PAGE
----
Fall means pumpkin picking, sweater weather, apple cider, and corn mazes. Many people know what a corn maze is or may have raced through one, but don’t understand what goes into making one.

The Sproul family runs the Heartland Country Corn Maze in Harrisburg, and has been doing so for 17 years. For the family, the maze is a year-round effort.

“We plan and draw the maze in the winter,” Karen Sproul explained. “In the spring the corn is planted both directions. It is all manual, no GPS. We do a grid system and a lot of row counting.”

“It is all manual, no GPS. We do a grid system and a lot of row counting.”

When the corn is three or four inches tall, the maze is cut using a zero-turn lawn mower. A week before the maze opens, it is cleaned up with weed eaters. The leaves on the paths are trimmed so they will not hit people when they are walking through.

The Sprouls, lifelong farmers, draw, cut and run the maze themselves. There are companies you can hire to do this, but they have been doing it themselves since day one. The result is an 11-acre design visible from the air.

“We have done a buffalo, pheasant, walleye, coyote, horse, dinosaurs, butterfly, owls, swans, bears, peacock, turkey, cougar, eagle, deer, and this year is a cow and calf. You can see all of them on our website,” said Karen.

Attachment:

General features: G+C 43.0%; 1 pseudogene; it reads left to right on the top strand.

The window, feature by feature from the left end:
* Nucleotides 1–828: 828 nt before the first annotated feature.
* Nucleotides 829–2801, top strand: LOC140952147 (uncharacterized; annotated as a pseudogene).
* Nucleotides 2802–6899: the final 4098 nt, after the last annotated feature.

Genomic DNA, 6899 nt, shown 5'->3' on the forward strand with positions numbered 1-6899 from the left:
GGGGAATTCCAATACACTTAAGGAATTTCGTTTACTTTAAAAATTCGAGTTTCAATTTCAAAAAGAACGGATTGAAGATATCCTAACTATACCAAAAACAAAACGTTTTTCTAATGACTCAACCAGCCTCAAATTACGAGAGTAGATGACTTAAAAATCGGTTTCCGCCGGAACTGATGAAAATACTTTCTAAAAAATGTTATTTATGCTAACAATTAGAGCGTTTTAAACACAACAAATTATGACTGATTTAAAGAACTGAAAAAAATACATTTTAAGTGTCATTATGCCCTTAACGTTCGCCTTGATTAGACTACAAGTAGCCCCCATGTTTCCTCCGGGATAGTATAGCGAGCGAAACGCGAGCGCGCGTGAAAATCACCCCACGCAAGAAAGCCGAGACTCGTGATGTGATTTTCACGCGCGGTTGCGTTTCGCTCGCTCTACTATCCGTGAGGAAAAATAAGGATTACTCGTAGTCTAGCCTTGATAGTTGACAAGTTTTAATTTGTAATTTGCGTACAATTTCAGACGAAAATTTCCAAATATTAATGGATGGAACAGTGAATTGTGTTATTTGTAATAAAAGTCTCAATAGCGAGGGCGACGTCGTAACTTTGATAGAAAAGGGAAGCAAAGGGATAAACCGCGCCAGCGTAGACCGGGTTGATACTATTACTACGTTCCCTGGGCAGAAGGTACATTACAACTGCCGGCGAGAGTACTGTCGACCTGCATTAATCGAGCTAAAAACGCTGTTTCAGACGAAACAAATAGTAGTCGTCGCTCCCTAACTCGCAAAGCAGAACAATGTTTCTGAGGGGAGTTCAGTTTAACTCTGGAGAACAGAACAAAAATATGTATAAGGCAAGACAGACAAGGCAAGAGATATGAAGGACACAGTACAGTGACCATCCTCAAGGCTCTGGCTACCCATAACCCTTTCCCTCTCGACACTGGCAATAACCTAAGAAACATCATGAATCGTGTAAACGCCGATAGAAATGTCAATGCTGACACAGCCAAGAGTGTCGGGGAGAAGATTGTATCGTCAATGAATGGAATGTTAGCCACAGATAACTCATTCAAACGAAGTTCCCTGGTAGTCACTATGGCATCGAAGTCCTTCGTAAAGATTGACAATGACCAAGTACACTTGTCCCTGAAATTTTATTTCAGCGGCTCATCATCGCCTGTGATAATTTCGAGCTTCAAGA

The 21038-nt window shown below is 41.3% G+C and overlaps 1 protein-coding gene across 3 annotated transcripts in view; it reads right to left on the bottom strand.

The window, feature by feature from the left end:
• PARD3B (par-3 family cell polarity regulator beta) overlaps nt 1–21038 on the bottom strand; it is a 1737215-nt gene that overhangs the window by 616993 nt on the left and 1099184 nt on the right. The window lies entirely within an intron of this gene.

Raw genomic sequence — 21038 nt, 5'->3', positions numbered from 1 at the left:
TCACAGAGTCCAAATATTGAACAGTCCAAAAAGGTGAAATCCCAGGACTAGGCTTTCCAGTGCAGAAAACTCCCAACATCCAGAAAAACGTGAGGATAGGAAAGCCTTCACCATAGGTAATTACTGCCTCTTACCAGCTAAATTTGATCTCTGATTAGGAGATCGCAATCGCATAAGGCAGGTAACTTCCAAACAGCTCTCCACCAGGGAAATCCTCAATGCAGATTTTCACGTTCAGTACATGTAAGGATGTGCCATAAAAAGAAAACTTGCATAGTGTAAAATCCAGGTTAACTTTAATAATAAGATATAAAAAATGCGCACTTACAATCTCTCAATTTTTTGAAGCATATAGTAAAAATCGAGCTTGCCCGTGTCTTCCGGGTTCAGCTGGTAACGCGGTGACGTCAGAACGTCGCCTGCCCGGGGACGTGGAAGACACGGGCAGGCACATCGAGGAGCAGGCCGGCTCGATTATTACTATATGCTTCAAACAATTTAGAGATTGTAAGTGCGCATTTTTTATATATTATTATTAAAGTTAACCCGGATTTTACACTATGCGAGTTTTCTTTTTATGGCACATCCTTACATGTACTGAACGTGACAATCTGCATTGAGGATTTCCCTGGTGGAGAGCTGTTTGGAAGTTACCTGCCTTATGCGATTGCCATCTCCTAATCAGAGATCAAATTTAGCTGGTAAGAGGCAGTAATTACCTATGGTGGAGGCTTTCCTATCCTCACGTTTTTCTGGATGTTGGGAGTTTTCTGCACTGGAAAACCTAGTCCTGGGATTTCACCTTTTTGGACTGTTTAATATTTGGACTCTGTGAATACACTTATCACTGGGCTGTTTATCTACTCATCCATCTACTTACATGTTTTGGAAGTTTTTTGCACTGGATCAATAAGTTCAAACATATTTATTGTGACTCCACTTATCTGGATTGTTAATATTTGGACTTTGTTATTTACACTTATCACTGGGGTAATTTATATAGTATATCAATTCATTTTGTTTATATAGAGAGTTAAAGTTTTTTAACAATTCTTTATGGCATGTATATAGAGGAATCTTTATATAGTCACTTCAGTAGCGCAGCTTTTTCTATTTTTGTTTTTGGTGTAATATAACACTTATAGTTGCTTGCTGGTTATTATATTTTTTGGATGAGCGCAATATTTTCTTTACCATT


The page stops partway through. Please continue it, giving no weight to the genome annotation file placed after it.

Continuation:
The corn that is used is just normal field corn. To make a good maze it must be at least six feet, so it is over most people’s heads. After the maze closes, the family will harvest the corn. To maintain the maze with so many people tromping through, it is gone through periodically throughout the season and debris is cleaned off the paths.

Walking through the maze is only half the fun. Patrons are given a card with 10 questions. The answers to those questions are at 10 checkpoints in the maze. They are also given a map of the maze showing the locations of the 10 checkpoints. There is one checkpoint not marked on the map with a picture of a treasure chest and a special hole punch to receive a free treat from the concession shed.

Those looking for a scare can come out October 28 and 29. That is when Heartland Country becomes a haunted corn maze, which Karen says, is a lot of fun.

She adds that the maze sees a lot of foreign tourists, as well as locals. “A lot of our patrons have never stepped foot into a cornfield, so this is a new experience for them. We have had multiple marriage proposals in the corn maze and a lot of repeat customers. It is fun to see same faces year after year and getting to know them. We truly enjoy it.”

Heartland Country Corn Maze is open through October 29. Discounts are available for groups of more than 20. For more information, visit heartlandcountrycornmaze.com.

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